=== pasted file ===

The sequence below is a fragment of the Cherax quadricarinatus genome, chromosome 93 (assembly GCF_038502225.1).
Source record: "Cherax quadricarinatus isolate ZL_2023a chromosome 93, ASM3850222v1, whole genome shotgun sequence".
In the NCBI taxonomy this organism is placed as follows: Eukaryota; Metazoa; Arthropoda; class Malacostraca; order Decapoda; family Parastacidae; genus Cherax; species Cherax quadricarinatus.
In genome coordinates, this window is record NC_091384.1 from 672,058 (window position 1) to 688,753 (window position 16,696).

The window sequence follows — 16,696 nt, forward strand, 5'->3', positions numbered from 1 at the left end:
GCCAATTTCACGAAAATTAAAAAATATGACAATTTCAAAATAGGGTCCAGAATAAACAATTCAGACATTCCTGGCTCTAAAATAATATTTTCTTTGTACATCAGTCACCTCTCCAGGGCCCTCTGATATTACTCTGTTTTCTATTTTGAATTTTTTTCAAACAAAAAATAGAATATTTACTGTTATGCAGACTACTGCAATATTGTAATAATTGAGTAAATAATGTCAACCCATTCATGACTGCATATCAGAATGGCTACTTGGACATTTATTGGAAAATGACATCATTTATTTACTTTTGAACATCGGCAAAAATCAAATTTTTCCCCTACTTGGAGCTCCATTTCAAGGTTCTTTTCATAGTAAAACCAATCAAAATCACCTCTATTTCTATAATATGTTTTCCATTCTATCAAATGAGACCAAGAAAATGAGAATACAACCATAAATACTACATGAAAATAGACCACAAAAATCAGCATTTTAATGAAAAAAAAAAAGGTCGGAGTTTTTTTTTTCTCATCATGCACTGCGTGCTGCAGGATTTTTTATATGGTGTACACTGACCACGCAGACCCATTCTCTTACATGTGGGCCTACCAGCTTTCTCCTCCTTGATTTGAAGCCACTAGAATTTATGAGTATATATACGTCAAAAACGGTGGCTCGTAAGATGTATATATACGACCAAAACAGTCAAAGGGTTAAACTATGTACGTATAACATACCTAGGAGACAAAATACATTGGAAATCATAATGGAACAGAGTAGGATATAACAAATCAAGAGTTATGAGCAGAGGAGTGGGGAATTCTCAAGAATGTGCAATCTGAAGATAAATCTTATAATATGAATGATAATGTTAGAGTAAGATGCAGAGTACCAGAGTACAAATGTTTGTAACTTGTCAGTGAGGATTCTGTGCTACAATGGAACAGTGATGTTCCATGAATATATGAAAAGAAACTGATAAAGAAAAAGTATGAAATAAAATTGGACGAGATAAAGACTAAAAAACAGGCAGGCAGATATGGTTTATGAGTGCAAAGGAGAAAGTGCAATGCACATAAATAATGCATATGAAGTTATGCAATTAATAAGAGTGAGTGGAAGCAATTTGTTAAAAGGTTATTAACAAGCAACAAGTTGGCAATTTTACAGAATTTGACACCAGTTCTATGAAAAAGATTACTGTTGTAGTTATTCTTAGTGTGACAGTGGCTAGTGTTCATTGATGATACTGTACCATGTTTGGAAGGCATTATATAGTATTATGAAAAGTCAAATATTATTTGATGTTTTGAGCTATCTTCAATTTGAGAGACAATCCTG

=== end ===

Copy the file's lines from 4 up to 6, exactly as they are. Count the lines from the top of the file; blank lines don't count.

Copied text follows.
In genome coordinates, this window is record NC_091384.1 from 672,058 (window position 1) to 688,753 (window position 16,696).

The window sequence follows — 16,696 nt, forward strand, 5'->3', positions numbered from 1 at the left end:
GCCAATTTCACGAAAATTAAAAAATATGACAATTTCAAAATAGGGTCCAGAATAAACAATTCAGACATTCCTGGCTCTAAAATAATATTTTCTTTGTACATCAGTCACCTCTCCAGGGCCCTCTGATATTACTCTGTTTTCTATTTTGAATTTTTTTCAAACAAAAAATAGAATATTTACTGTTATGCAGACTACTGCAATATTGTAATAATTGAGTAAATAATGTCAACCCATTCATGACTGCATATCAGAATGGCTACTTGGACATTTATTGGAAAATGACATCATTTATTTACTTTTGAACATCGGCAAAAATCAAATTTTTCCCCTACTTGGAGCTCCATTTCAAGGTTCTTTTCATAGTAAAACCAATCAAAATCACCTCTATTTCTATAATATGTTTTCCATTCTATCAAATGAGACCAAGAAAATGAGAATACAACCATAAATACTACATGAAAATAGACCACAAAAATCAGCATTTTAATGAAAAAAAAAAAGGTCGGAGTTTTTTTTTTCTCATCATGCACTGCGTGCTGCAGGATTTTTTATATGGTGTACACTGACCACGCAGACCCATTCTCTTACATGTGGGCCTACCAGCTTTCTCCTCCTTGATTTGAAGCCACTAGAATTTATGAGTATATATACGTCAAAAACGGTGGCTCGTAAGATGTATATATACGACCAAAACAGTCAAAGGGTTAAACTATGTACGTATAACATACCTAGGAGACAAAATACATTGGAAATCATAATGGAACAGAGTAGGATATAACAAATCAAGAGTTATGAGCAGAGGAGTGGGGAATTCTCAAGAATGTGCAATCTGAAGATAAATCTTATAATATGAATGATAATGTTAGAGTAAGATGCAGAGTACCAGAGTACAAATGTTTGTAACTTGTCAGTGAGGATTCTGTGCTACAATGGAACAGTGATGTTCCATGAATATATGAAAAGAAACTGATAAAGAAAAAGTATGAAATAAAATTGGACGAGATAAAGACTAAAAAACAGGCAGGCAGATATGGTTTATGAGTGCAAAGGAGAAAGTGCAATGCACATAAATAATGCATATGAAGTTATGCAATTAATAAGAGTGAGTGGAAGCAATTTGTTAAAAGGTTATTAACAAGCAACAAGTTGGCAATTTTACAGAATTTGACACCAGTTCTATGAAAAAGATTACTGTTGTAGTTATTCTTAGTGTGACAGTGGCTAGTGTTCATTGATGATACTGTACCATGTTTGGAAGGCATTATATAGTATTATGAAAAGTCAAATATTATTTGATGTTTTGAGCTATCTTCAATTTGAGAGACAATCCTG